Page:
Bhat KP, Salazar KL, Balasubramaniyan V, Wani K, Heathcock L, Hollingsworth F, James JD, Gumin J, Diefes KL, Kim SH, et al: The transcriptional coactivator TAZ regulates mesenchymal differentiation in malignant glioma. Genes Dev. 25:2594–2609. 2011. View Article : Google Scholar : PubMed/NCBI


Lau AN, Curtis SJ, Fillmore CM, Rowbotham SP, Mohseni M, Wagner DE, Beede AM, Montoro DT, Sinkevicius KW, Walton ZE, et al: Tumor-propagating cells and Yap/Taz activity contribute to lung tumor progression and metastasis. EMBO J. 33:468–481. 2014. View Article : Google Scholar : PubMed/NCBI


Tsutsumi R, Masoudi M, Takahashi A, Fujii Y, Hayashi T, Kikuchi I, Satou Y, Taira M and Hatakeyama M: YAP and TAZ, Hippo signaling targets, act as a rheostat for nuclear SHP2 function. Dev Cell. 26:658–665. 2013. View Article : Google Scholar : PubMed/NCBI


Bae JS, Kim SM and Lee H: The Hippo signaling pathway provides novel anti-cancer drug targets. Oncotarget. 8:16084–16098. 2017. View Article : Google Scholar : PubMed/NCBI


Tao Y, Cai F, Shan L, Jiang H, Ma L and Yu Y: The Hippo signaling pathway: An emerging anti-cancer drug target. Discov Med. 24:7–18. 2017.PubMed/NCBI


Zanconato F, Battilana G, Cordenonsi M and Piccolo S: YAP/TAZ as therapeutic targets in cancer. Curr Opin Pharmacol. 29:26–33. 2016. View Article : Google Scholar : PubMed/NCBI


Enzo E, Santinon G, Pocaterra A, Aragona M, Bresolin S, Forcato M, Grifoni D, Pession A, Zanconato F, Guzzo G, et al: Aerobic glycolysis tunes YAP/TAZ transcriptional activity. EMBO J. 34:1349–1370. 2015. View Article : Google Scholar : PubMed/NCBI


Wong W: Keeping cells from getting Hippo-sized under energy stress. Sci Signal. 8:ec1082015. View Article : Google Scholar


Mo JS, Meng Z, Kim YC, Park HW, Hansen CG, Kim S, Lim DS and Guan KL: Cellular energy stress induces AMPK-mediated regulation of YAP and the Hippo pathway. Nat Cell Biol. 17:500–510. 2015. View Article : Google Scholar : PubMed/NCBI


DeRan M, Yang J, Shen CH, Peters EC, Fitamant J, Chan P, Hsieh M, Zhu S, Asara JM, Zheng B, et al: Energy stress regulates hippo-YAP signaling involving AMPK-mediated regulation of angiomotin-like 1 protein. Cell Reports. 9:495–503. 2014. View Article : Google Scholar : PubMed/NCBI


Santinon G, Pocaterra A and Dupont S: Control of YAP/TAZ activity by metabolic and nutrient-sensing pathways. Trends Cell Biol. 26:289–299. 2016. View Article : Google Scholar : PubMed/NCBI


Sorrentino G, Ruggeri N, Specchia V, Cordenonsi M, Mano M, Dupont S, Manfrin A, Ingallina E, Sommaggio R, Piazza S, et al: Metabolic control of YAP and TAZ by the mevalonate pathway. Nat Cell Biol. 16:357–366. 2014. View Article : Google Scholar : PubMed/NCBI


Nallet-Staub F, Marsaud V, Li L, Gilbert C, Dodier S, Bataille V, Sudol M, Herlyn M and Mauviel A: Pro-invasive activity of the Hippo pathway effectors YAP and TAZ in cutaneous melanoma. J Invest Dermatol. 134:123–132. 2014. View Article : Google Scholar : PubMed/NCBI


Zhao B, Li L, Lu Q, Wang LH, Liu CY, Lei Q and Guan KL: Angiomotin is a novel Hippo pathway component that inhibits YAP oncoprotein. Genes Dev. 25:51–63. 2011. View Article : Google Scholar : PubMed/NCBI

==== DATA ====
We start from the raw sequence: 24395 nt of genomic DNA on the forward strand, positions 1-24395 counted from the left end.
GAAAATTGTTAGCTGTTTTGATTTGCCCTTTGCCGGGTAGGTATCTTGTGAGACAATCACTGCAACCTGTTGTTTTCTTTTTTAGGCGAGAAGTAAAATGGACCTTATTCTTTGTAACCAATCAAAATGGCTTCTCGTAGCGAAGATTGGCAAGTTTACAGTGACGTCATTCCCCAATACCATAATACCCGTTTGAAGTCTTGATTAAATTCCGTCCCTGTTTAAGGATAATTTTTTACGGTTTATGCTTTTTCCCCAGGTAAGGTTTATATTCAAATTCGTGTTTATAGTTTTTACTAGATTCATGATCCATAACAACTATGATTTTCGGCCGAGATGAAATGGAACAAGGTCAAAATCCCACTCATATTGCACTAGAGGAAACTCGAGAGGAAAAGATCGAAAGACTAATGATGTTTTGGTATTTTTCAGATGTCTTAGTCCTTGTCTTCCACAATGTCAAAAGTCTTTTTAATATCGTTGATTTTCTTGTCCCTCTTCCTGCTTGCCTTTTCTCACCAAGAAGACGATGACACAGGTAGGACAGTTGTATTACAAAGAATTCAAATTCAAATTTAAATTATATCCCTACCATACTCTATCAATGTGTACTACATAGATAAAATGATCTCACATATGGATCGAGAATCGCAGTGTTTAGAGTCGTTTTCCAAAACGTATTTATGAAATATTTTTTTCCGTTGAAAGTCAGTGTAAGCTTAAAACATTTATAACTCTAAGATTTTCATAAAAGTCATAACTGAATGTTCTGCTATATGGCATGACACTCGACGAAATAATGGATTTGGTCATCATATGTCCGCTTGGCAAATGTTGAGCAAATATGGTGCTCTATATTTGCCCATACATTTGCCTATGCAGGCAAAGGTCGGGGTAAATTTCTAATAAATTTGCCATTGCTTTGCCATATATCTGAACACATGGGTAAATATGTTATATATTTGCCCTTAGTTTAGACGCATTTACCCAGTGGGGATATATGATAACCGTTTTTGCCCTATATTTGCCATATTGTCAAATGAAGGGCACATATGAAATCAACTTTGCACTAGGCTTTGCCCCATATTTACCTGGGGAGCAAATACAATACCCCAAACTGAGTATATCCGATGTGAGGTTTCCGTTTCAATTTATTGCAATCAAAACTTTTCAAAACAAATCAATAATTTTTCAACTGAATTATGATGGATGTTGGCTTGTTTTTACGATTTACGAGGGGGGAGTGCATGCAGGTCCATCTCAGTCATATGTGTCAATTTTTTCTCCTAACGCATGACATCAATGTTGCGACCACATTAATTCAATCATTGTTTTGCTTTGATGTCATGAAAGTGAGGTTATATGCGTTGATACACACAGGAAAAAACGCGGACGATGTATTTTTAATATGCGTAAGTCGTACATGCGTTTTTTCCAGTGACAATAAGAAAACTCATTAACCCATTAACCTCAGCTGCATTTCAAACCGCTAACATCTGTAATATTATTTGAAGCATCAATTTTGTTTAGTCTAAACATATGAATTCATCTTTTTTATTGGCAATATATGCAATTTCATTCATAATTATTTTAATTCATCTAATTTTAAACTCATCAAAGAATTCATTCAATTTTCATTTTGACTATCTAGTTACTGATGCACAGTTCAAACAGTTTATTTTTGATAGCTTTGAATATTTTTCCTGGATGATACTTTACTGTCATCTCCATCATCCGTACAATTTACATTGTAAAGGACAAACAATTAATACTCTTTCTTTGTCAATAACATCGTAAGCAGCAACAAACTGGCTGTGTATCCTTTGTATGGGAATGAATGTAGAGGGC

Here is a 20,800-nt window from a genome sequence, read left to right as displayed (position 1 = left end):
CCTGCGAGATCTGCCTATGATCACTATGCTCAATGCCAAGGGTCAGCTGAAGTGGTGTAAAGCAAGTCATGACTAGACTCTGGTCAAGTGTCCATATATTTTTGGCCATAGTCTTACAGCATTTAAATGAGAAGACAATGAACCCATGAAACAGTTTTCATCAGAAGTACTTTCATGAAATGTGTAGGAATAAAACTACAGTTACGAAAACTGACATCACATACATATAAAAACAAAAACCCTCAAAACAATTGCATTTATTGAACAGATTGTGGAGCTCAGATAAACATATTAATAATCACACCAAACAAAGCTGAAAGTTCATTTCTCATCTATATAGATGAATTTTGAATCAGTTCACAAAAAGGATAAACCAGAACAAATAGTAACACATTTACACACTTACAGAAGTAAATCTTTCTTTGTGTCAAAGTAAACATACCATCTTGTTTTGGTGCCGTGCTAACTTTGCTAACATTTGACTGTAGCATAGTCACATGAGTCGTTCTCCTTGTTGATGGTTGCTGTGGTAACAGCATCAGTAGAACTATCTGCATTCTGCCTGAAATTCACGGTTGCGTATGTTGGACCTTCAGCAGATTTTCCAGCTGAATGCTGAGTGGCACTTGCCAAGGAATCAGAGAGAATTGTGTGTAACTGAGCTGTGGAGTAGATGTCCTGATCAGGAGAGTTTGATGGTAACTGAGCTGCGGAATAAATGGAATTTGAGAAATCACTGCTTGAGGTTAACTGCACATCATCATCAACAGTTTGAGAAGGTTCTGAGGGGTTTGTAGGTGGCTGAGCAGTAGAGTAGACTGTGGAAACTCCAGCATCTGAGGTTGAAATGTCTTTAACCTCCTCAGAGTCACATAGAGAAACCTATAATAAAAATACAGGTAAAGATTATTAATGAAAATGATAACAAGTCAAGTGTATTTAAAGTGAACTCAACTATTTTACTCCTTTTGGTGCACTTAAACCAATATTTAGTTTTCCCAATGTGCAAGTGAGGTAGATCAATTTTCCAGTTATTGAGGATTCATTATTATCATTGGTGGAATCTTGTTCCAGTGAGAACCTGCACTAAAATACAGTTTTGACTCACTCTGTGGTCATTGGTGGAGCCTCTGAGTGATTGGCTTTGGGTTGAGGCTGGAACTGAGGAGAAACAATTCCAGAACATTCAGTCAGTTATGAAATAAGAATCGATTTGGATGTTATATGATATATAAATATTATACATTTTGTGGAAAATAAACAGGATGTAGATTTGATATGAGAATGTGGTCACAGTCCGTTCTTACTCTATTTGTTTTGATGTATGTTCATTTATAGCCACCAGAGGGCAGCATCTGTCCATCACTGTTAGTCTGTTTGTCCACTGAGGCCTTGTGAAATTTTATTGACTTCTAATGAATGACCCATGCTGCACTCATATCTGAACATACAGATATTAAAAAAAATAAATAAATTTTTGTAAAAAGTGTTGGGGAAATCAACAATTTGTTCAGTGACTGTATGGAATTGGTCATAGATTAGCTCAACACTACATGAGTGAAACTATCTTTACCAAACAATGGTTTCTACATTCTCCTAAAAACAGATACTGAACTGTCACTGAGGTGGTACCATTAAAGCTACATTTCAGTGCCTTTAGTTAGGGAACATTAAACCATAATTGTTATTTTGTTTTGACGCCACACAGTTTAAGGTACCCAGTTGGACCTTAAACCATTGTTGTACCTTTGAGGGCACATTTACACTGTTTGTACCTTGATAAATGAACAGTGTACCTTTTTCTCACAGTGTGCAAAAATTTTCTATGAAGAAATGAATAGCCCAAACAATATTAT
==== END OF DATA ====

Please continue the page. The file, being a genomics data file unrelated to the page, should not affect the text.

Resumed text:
Hsu YL, Hung JY, Chou SH, Huang MS, Tsai MJ, Lin YS, Chiang SY, Ho YW, Wu CY and Kuo PL: Angiomotin decreases lung cancer progression by sequestering oncogenic YAP/TAZ and decreasing Cyr61 expression. Oncogene. 34:4056–4068. 2015. View Article : Google Scholar : PubMed/NCBI


Pegoraro S, Ros G, Ciani Y, Sgarra R, Piazza S and Manfioletti G: A novel HMGA1-CCNE2-YAP axis regulates breast cancer aggressiveness. Oncotarget. 6:19087–19101. 2015. View Article : Google Scholar : PubMed/NCBI


Wilson KE, Li YW, Yang N, Shen H, Orillion AR and Zhang J: PTPN14 forms a complex with Kibra and LATS1 proteins and negatively regulates the YAP oncogenic function. J Biol Chem. 289:23693–23700. 2014. View Article : Google Scholar : PubMed/NCBI


Huang JM, Nagatomo I, Suzuki E, Mizuno T, Kumagai T, Berezov A, Zhang H, Karlan B, Greene MI and Wang Q: YAP modifies cancer cell sensitivity to EGFR and survivin inhibitors and is negatively regulated by the non-receptor type protein tyrosine phosphatase 14. Oncogene. 32:2220–2229. 2013. View Article : Google Scholar : PubMed/NCBI


Gao Y, Shi Q, Xu S, Du C, Liang L, Wu K, Wang K, Wang X, Chang LS, He D, et al: Curcumin promotes KLF5 proteasome degradation through downregulating YAP/TAZ in bladder cancer cells. Int J Mol Sci. 15:15173–15187. 2014. View Article : Google Scholar : PubMed/NCBI


Oku Y, Nishiya N, Shito T, Yamamoto R, Yamamoto Y, Oyama C and Uehara Y: Small molecules inhibiting the nuclear localization of YAP/TAZ for chemotherapeutics and chemosensitizers against breast cancers. FEBS Open Bio. 5:542–549. 2015. View Article : Google Scholar : PubMed/NCBI


Rosenbluh J, Nijhawan D, Cox AG, Li X, Neal JT, Schafer EJ, Zack TI, Wang X, Tsherniak A, Schinzel AC, et al: β-Catenin-driven cancers require a YAP1 transcriptional complex for survival and tumorigenesis. Cell. 151:1457–1473. 2012. View Article : Google Scholar : PubMed/NCBI


Rao J and Li N: Microfilament actin remodeling as a potential target for cancer drug development. Curr Cancer Drug Targets. 4:345–354. 2004. View Article : Google Scholar : PubMed/NCBI


Morikawa Y, Zhang M, Heallen T, Leach J, Tao G, Xiao Y, Bai Y, Li W, Willerson JT and Martin JF: Actin cytoskeletal remodeling with protrusion formation is essential for heart regeneration in Hippo-deficient mice. Sci Signal. 8:ra412015. View Article : Google Scholar : PubMed/NCBI


Kim MH and Kim J, Hong H, Lee SH, Lee JK, Jung E and Kim J: Actin remodeling confers BRAF inhibitor resistance to melanoma cells through YAP/TAZ activation. EMBO J. 35:462–478. 2016. View Article : Google Scholar : PubMed/NCBI